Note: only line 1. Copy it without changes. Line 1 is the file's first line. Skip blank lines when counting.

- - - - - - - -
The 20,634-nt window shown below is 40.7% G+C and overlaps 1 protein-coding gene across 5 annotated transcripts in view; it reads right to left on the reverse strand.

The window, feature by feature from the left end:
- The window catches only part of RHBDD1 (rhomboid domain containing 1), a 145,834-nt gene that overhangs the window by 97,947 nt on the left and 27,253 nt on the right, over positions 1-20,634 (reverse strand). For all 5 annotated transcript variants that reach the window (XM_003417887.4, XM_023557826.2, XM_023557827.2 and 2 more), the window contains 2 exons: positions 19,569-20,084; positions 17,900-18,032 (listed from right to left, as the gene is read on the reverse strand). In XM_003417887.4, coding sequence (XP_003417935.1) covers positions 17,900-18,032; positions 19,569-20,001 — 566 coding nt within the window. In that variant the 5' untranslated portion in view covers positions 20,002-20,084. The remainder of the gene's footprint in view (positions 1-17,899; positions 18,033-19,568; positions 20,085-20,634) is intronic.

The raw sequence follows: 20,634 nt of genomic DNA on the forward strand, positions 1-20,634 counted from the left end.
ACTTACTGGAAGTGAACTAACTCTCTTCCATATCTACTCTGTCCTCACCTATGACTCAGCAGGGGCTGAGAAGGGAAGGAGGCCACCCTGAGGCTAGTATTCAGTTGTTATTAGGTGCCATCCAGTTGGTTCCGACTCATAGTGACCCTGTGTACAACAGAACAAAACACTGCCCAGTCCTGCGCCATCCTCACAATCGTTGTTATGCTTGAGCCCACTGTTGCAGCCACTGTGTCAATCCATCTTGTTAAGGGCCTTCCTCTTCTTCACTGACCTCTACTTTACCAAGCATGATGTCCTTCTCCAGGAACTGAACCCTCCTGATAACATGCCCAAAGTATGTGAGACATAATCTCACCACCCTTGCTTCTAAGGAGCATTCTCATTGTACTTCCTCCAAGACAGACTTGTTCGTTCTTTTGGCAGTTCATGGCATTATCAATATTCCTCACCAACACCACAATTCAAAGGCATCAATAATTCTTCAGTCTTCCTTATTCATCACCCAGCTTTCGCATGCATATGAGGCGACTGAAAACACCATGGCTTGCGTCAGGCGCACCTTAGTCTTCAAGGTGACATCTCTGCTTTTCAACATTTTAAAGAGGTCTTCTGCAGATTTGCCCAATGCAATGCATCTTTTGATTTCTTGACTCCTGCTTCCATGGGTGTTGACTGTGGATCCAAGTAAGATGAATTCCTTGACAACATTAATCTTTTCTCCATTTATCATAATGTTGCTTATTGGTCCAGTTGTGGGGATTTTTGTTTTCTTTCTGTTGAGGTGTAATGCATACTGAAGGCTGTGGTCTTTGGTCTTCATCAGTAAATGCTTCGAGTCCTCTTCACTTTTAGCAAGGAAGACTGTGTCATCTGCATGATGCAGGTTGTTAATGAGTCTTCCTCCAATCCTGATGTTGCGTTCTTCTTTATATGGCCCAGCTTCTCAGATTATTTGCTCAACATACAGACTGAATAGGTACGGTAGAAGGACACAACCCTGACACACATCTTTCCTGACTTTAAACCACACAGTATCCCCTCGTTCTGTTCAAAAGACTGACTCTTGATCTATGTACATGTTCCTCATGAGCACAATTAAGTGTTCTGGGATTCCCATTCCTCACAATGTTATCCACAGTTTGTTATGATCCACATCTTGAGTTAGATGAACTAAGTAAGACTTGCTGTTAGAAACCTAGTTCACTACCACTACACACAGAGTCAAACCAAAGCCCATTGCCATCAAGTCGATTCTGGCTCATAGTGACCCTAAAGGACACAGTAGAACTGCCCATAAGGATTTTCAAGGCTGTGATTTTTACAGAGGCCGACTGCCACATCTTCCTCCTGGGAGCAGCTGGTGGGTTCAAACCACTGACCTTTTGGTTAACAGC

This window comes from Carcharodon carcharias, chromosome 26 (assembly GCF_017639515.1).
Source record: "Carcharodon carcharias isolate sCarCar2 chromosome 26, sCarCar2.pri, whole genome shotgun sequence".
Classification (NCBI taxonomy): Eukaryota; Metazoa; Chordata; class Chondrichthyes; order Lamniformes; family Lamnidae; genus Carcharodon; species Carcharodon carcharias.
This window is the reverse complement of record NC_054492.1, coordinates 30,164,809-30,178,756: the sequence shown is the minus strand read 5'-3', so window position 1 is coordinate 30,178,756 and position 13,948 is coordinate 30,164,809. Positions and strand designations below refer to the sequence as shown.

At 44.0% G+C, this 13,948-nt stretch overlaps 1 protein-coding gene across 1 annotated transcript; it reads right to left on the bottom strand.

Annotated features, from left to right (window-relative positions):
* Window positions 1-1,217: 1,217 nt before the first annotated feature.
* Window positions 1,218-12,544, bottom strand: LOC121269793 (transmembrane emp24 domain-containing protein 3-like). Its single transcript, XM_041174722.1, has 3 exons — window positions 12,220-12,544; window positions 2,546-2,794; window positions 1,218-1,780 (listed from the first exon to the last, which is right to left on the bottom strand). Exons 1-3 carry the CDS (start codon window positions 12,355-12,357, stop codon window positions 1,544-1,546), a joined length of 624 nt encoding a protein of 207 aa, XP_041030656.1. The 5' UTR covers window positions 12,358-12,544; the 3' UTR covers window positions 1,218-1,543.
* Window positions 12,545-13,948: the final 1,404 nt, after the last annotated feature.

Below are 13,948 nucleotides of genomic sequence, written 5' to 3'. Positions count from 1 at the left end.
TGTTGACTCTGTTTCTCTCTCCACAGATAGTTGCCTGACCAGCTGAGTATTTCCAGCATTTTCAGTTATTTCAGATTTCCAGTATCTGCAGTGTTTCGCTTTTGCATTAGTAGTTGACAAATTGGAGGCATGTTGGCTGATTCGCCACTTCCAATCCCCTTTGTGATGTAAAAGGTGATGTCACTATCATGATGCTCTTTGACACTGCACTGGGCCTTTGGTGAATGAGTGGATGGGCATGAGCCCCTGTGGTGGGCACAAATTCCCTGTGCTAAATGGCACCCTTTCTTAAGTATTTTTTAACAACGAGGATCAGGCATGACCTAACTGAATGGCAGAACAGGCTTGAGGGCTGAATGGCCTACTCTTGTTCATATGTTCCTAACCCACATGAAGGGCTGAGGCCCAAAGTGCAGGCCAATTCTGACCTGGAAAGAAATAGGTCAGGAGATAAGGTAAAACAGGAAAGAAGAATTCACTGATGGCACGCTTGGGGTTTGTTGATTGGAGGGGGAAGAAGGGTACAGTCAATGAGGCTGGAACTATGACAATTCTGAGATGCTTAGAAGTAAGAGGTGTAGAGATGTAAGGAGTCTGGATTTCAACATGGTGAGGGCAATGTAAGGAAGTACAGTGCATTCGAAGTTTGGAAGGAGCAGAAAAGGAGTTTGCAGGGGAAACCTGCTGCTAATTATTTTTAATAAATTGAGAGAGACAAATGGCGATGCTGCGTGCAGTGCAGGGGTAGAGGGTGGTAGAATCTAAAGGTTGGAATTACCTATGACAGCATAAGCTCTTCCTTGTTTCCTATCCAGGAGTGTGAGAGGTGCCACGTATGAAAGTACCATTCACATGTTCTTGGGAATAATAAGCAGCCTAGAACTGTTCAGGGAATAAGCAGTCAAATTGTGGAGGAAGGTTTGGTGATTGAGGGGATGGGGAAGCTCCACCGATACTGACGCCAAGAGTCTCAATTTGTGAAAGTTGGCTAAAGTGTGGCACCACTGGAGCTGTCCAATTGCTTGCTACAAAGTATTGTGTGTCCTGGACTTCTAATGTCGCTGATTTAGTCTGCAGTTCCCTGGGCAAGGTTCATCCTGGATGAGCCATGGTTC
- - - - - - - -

The 20,634-nt window shown below is 40.7% G+C and overlaps 1 protein-coding gene across 5 annotated transcripts in view; it reads right to left on the reverse strand.